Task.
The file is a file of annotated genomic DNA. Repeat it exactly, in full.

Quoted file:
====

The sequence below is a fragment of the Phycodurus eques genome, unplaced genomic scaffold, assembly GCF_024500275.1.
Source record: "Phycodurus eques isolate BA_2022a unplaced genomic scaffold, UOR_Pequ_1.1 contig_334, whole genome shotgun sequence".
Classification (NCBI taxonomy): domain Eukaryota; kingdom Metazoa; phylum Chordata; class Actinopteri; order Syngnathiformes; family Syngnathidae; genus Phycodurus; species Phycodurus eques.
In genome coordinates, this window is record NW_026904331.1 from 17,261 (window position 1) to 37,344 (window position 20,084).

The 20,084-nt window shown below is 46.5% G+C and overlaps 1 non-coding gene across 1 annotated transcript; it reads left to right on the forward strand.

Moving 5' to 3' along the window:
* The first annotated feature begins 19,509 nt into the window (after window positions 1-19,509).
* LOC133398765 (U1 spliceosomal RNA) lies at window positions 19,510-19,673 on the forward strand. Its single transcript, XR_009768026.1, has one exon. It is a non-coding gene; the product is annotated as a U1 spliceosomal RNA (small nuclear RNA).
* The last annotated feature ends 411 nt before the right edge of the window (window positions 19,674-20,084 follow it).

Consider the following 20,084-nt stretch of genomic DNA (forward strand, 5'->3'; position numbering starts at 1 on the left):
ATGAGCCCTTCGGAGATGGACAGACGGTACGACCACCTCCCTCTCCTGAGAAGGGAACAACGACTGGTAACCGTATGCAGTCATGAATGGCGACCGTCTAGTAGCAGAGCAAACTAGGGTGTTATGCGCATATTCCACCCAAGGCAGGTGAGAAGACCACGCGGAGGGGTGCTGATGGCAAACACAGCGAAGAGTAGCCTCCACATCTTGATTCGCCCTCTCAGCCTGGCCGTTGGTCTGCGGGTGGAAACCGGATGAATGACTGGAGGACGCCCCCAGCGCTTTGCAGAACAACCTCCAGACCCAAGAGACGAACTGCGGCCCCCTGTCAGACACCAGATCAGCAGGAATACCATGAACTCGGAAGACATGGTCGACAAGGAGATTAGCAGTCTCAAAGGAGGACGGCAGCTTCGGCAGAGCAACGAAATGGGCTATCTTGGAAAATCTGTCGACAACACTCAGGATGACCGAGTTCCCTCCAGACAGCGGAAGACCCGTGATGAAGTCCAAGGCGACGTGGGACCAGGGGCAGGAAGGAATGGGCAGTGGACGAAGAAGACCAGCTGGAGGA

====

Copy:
The sequence below is a fragment of the Phycodurus eques genome, unplaced genomic scaffold, assembly GCF_024500275.1.
Source record: "Phycodurus eques isolate BA_2022a unplaced genomic scaffold, UOR_Pequ_1.1 contig_334, whole genome shotgun sequence".
Classification (NCBI taxonomy): domain Eukaryota; kingdom Metazoa; phylum Chordata; class Actinopteri; order Syngnathiformes; family Syngnathidae; genus Phycodurus; species Phycodurus eques.
In genome coordinates, this window is record NW_026904331.1 from 17,261 (window position 1) to 37,344 (window position 20,084).

The 20,084-nt window shown below is 46.5% G+C and overlaps 1 non-coding gene across 1 annotated transcript; it reads left to right on the forward strand.

Moving 5' to 3' along the window:
* The first annotated feature begins 19,509 nt into the window (after window positions 1-19,509).
* LOC133398765 (U1 spliceosomal RNA) lies at window positions 19,510-19,673 on the forward strand. Its single transcript, XR_009768026.1, has one exon. It is a non-coding gene; the product is annotated as a U1 spliceosomal RNA (small nuclear RNA).
* The last annotated feature ends 411 nt before the right edge of the window (window positions 19,674-20,084 follow it).

Consider the following 20,084-nt stretch of genomic DNA (forward strand, 5'->3'; position numbering starts at 1 on the left):
ATGAGCCCTTCGGAGATGGACAGACGGTACGACCACCTCCCTCTCCTGAGAAGGGAACAACGACTGGTAACCGTATGCAGTCATGAATGGCGACCGTCTAGTAGCAGAGCAAACTAGGGTGTTATGCGCATATTCCACCCAAGGCAGGTGAGAAGACCACGCGGAGGGGTGCTGATGGCAAACACAGCGAAGAGTAGCCTCCACATCTTGATTCGCCCTCTCAGCCTGGCCGTTGGTCTGCGGGTGGAAACCGGATGAATGACTGGAGGACGCCCCCAGCGCTTTGCAGAACAACCTCCAGACCCAAGAGACGAACTGCGGCCCCCTGTCAGACACCAGATCAGCAGGAATACCATGAACTCGGAAGACATGGTCGACAAGGAGATTAGCAGTCTCAAAGGAGGACGGCAGCTTCGGCAGAGCAACGAAATGGGCTATCTTGGAAAATCTGTCGACAACACTCAGGATGACCGAGTTCCCTCCAGACAGCGGAAGACCCGTGATGAAGTCCAAGGCGACGTGGGACCAGGGGCAGGAAGGAATGGGCAGTGGACGAAGAAGACCAGCTGGAGGA